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Graduate Courses

The Course Catalog includes course descriptions of all courses offered by F. W. Olin Graduate School of Business. For descriptions of the courses offered in the current or upcoming semesters, please see our Course Listing

 Graduate Course Catalog




Entrepreneurial Economics


ECN7200 Managerial Economics SLE Date: Saturday, April 29, 2017 Managerial Economics (MICRO) - This course provides a framework for systematic analysis of consumer and firm’s choices in light of global market dynamics to create and capture value given the firm's and industry’s market structure. This framework is used to explain firm adjustment to changes in market conditions, as well as to changes in government policies and laws. While the course focuses on understanding how the value of the firm can be increased, it also addresses broader questions of efficiency, equity and sustainability.


ECN7201 Managing at the Crossroads: Business, Government, and the International Economy F2F Meeting Dates: February 24 and February 25 Managing at the Crossroads: Business, Government, and the International Economy (Mac-BGIE) – This course focuses on domestic and international cause-and-effect relationships among credit markets, goods and services markets, and foreign exchange markets. This global framework is used to explain the effect that economic, social, and/or political shocks have on a nation’s growth and prosperity.


ECN7520 Economic and Financial Forecasting If you have taken QTM9501, Business Forecasting, you cannot take this course. Do you anticipate making or evaluating economic and business forecasts in your career? This "hands-on" course provides students a comprehensive introduction to the field of forecasting and econometrics. It covers three main areas of forecasting: basic statistical methods, structural models, and time series models. Throughout the course we will focus on applied examples and use software to forecast key economic and business measures of performance (such as asset pricing, investment risk, interest rates, unemployment rates, industry level and firm level sales, revenues and other variables) while learning to assess the strengths and weaknesses of these forecasts. These techniques can improve corporate financial planning, marketing, sales forecasts, production planning, and many other decisions where better predictions in light of uncertainty can reduce costs, raise profits and lead to better decision-making. Prerequisite: Evening: ECN7200 Fast Track: ECN7201 and MIS7200 One Year: ECN7200 Two Year: ECN7200 This course is typically offered in the following semester: Fall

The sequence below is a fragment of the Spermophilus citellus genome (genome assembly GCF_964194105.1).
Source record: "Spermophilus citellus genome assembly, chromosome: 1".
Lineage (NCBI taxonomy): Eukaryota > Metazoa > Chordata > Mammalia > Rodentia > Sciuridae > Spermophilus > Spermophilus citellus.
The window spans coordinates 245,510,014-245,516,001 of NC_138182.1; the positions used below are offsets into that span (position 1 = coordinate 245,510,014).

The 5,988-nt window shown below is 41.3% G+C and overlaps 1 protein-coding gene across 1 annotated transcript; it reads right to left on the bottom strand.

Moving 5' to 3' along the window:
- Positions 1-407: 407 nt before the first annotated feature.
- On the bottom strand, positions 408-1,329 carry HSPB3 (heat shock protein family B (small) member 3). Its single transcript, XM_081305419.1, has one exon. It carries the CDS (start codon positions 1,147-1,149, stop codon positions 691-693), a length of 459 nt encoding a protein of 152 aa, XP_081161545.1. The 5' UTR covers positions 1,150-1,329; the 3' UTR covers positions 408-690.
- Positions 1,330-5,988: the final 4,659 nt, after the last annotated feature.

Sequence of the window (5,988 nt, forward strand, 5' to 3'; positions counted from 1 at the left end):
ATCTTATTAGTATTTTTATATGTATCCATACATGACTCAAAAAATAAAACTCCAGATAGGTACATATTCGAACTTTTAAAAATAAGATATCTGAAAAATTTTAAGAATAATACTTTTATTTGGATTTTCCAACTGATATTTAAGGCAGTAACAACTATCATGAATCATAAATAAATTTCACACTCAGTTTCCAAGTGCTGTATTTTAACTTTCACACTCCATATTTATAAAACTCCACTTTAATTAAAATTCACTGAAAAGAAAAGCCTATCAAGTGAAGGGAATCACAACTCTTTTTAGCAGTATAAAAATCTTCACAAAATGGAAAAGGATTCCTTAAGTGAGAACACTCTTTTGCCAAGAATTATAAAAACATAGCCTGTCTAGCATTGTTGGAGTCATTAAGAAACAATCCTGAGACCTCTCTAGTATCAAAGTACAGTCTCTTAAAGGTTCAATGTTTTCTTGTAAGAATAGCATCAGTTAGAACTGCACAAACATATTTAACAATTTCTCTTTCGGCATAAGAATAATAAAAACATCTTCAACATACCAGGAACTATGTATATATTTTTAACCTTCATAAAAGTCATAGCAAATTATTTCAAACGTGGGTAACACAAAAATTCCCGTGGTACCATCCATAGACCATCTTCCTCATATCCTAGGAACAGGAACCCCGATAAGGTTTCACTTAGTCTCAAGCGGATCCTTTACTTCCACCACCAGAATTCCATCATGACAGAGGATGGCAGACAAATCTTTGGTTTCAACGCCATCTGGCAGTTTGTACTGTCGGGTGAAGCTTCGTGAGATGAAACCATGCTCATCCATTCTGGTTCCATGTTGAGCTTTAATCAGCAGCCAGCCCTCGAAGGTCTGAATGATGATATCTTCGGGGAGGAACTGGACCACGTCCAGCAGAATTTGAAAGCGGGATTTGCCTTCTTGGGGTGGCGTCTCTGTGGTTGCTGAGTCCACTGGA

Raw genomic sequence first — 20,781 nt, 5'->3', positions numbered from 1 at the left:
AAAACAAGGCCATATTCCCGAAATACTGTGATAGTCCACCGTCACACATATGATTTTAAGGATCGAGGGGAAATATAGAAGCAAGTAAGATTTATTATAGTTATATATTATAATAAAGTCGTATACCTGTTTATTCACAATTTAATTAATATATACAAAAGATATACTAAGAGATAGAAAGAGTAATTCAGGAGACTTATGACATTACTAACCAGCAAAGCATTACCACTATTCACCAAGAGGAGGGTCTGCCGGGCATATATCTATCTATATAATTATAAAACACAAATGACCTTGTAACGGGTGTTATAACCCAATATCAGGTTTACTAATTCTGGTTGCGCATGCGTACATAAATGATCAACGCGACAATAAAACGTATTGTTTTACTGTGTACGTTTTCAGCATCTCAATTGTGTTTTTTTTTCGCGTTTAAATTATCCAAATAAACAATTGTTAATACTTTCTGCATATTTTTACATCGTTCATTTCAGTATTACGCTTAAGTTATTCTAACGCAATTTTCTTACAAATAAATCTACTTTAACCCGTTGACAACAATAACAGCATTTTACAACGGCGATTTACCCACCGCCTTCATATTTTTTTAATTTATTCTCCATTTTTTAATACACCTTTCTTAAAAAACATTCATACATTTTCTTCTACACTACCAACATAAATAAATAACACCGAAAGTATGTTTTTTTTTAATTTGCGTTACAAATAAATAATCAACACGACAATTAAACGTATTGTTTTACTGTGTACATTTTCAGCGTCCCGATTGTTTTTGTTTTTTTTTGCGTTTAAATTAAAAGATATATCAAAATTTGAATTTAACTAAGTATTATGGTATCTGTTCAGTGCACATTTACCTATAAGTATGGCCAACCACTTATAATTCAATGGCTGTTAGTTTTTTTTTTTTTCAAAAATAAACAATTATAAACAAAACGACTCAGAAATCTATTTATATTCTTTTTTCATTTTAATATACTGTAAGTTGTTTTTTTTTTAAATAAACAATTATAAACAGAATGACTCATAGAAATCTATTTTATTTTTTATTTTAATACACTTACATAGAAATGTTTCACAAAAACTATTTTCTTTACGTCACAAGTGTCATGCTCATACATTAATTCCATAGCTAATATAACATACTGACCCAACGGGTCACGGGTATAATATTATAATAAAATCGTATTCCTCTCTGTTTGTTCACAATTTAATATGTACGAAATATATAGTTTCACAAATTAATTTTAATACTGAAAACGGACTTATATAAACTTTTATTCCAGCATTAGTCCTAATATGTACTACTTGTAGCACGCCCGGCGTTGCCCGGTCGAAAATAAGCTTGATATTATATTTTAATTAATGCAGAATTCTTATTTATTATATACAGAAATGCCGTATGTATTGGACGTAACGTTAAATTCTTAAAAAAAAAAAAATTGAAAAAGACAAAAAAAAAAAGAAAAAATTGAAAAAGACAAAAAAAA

ECN7525 Trade & Globalization This semester-long course examines the application of economic concepts for strategic decision-making in a global market place. The global economy and the global marketplace make it necessary that students have functional knowledge and the ability to identify international market opportunities, government influences on competitiveness, market access problems and protectionism, and opportunities for outsourcing. This course will also offer an analysis of the consequences of regional economic integration, globalization trends, trade negotiations and actions by the World Trade Organization for export/import and/or foreign direct investment. Students will have the opportunity to perform an economic analysis of a specific trade or investment strategy, or of a policy issue of their choosing. Career considerations: international trade (import/export trade), international marketing, foreign investment and banking, global strategy and economic development. Complementary courses: International Finance; Global Strategic Management, Global Marketing; offshore and regionally focused courses and internships; international aspects of advanced marketing, entrepreneurship, management, finance, accounting and law courses. Prerequisites: Evening: ECN7000 or MBA8520 or ECN7200 Fast Track: ECN7201 AND MIS7200 One Year: MBA7320 or ECN7200 Two Year: MBA8320 or ECN7302 or ECN7200 This course is typically offered in the following semester: Spring